Select Language :

【A-PAD Japan】Saga Prefecture Heavy Rain ー Provided Emergency Assistance including Free Taxi Vouchers

Updates from Japan

【A-PAD Japan】Saga Prefecture Heavy Rain ー Provided Emergency Assistance including Free Taxi Vouchers


On August 27-28, Northern Kyushu was hit by record levels of heavy rain. The series of heavy rain left three deaths in Saga Prefecture, 158 houses completely or partially destroyed, and more than 5,000 houses flooded.


It’s been two months since the disaster. All evacuees have moved out of the evacuation centers in Takeo City and Omachi Town which suffered from serious flooding. More than 60 households are now residing at temporary housing. While some households were able to return to their homes, they have to sleep on the second floors since the first floors are still damaged from the flooding.IMG-4849

A-PAD Japan began assistance activities on August 28 and worked closely with the local governments, businesses, and other NPOs.

As of October 31, A-PAD Japan delivered the following items to two evacuation centers: underwear (2,496), mattresses (245), tarps (72), working gloves (560), medical masks (1,320), reading glasses (150), fruit and vegetable beverages (1,166), fruit jello (120), mandarin oranges (50kg), soft drinks (180), and water (240).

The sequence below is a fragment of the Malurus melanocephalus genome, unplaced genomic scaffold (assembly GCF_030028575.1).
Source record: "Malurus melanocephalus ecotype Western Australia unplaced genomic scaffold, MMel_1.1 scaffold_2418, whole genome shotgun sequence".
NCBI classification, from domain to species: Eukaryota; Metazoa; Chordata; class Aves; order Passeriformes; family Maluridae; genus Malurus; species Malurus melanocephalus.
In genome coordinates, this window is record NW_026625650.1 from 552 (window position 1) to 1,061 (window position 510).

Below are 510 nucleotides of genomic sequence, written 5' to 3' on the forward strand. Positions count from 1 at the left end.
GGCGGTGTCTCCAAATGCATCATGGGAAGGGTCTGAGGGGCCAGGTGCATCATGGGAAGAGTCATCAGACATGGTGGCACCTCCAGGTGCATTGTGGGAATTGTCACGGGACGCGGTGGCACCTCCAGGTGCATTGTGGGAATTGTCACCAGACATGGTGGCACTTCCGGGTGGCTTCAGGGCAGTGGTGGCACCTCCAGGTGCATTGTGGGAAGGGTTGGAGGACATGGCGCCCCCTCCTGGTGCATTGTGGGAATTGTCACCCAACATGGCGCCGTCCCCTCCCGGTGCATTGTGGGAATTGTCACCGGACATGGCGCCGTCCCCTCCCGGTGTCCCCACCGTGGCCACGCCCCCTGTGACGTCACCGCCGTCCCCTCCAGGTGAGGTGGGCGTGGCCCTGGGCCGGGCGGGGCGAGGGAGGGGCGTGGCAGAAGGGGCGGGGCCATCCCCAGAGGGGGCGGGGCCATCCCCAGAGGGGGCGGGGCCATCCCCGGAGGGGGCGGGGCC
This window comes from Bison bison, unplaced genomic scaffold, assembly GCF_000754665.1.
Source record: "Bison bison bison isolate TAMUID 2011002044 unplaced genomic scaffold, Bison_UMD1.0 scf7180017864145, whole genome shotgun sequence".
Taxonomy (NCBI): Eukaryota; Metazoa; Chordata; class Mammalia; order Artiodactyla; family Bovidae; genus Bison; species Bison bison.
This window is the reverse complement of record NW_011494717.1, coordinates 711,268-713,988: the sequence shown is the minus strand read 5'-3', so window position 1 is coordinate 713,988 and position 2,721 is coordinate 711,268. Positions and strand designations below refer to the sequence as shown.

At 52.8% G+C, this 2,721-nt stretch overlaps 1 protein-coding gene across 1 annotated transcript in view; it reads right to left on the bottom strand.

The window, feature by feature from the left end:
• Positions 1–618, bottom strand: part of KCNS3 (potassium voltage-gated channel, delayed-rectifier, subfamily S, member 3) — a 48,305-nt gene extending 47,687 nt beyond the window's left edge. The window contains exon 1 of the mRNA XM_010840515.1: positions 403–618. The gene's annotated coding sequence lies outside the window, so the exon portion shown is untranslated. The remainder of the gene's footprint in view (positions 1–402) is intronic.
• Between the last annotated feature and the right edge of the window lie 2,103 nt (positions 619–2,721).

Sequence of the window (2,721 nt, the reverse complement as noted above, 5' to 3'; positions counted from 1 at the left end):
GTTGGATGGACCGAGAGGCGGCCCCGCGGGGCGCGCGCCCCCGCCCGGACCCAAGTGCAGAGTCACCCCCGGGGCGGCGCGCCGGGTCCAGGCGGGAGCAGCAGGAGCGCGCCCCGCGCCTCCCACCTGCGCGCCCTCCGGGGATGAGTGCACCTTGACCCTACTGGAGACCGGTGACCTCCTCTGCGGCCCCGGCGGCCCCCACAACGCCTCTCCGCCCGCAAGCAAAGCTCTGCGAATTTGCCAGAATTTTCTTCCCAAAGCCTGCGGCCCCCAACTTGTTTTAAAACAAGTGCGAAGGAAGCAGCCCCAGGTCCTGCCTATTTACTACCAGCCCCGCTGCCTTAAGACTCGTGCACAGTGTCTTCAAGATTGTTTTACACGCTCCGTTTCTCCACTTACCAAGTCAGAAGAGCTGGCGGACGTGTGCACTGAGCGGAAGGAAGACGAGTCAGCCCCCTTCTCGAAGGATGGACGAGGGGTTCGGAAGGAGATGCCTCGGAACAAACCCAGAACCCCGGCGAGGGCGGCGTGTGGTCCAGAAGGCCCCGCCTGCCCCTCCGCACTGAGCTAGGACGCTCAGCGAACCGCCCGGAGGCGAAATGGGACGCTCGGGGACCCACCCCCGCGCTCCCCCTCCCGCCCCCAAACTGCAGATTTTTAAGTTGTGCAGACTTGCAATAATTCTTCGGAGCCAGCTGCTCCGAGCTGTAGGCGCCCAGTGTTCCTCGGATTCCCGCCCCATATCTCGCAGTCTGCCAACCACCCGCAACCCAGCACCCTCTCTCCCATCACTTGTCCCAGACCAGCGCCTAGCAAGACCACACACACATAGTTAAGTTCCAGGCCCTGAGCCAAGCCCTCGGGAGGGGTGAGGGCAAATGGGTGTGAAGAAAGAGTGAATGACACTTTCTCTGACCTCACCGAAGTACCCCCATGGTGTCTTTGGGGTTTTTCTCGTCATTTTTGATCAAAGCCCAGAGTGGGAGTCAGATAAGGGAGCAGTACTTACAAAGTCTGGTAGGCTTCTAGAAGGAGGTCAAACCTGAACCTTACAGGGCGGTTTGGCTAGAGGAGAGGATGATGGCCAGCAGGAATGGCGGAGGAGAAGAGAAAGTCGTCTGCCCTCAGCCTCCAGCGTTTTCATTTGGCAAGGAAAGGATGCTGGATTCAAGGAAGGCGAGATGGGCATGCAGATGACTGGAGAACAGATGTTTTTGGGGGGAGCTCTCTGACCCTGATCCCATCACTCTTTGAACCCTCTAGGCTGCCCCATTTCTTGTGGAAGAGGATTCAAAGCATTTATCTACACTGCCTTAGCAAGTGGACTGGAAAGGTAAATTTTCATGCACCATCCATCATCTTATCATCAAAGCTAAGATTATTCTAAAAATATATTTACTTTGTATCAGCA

The Social Emergency Management Alliance (SEMA) and Saga Disaster Assistance Plaftform (SPF) helped with the distribution of emergency relief items.

スクリーンショット 2019-11-06 23.17.26

As of October 31, A-PAD Japan also leased the following equipment to disaster assistance organizations: 2 vehicles, 21 pressure washers, 1 generator, 3 fans, 3 whiteboards, 2 buckets, and 38 lanterns.


A-PAD Japan also provided free taxi vouchers for the first time to people whose cars and motorbikes were flooded during the disaster. A total of 275 vouchers were used by October 31.

Please visit A-PAD Japan’s website for more details.

We would like to send our sincere gratitude for your support and pray for early recovery and restoration in the disaster affected areas.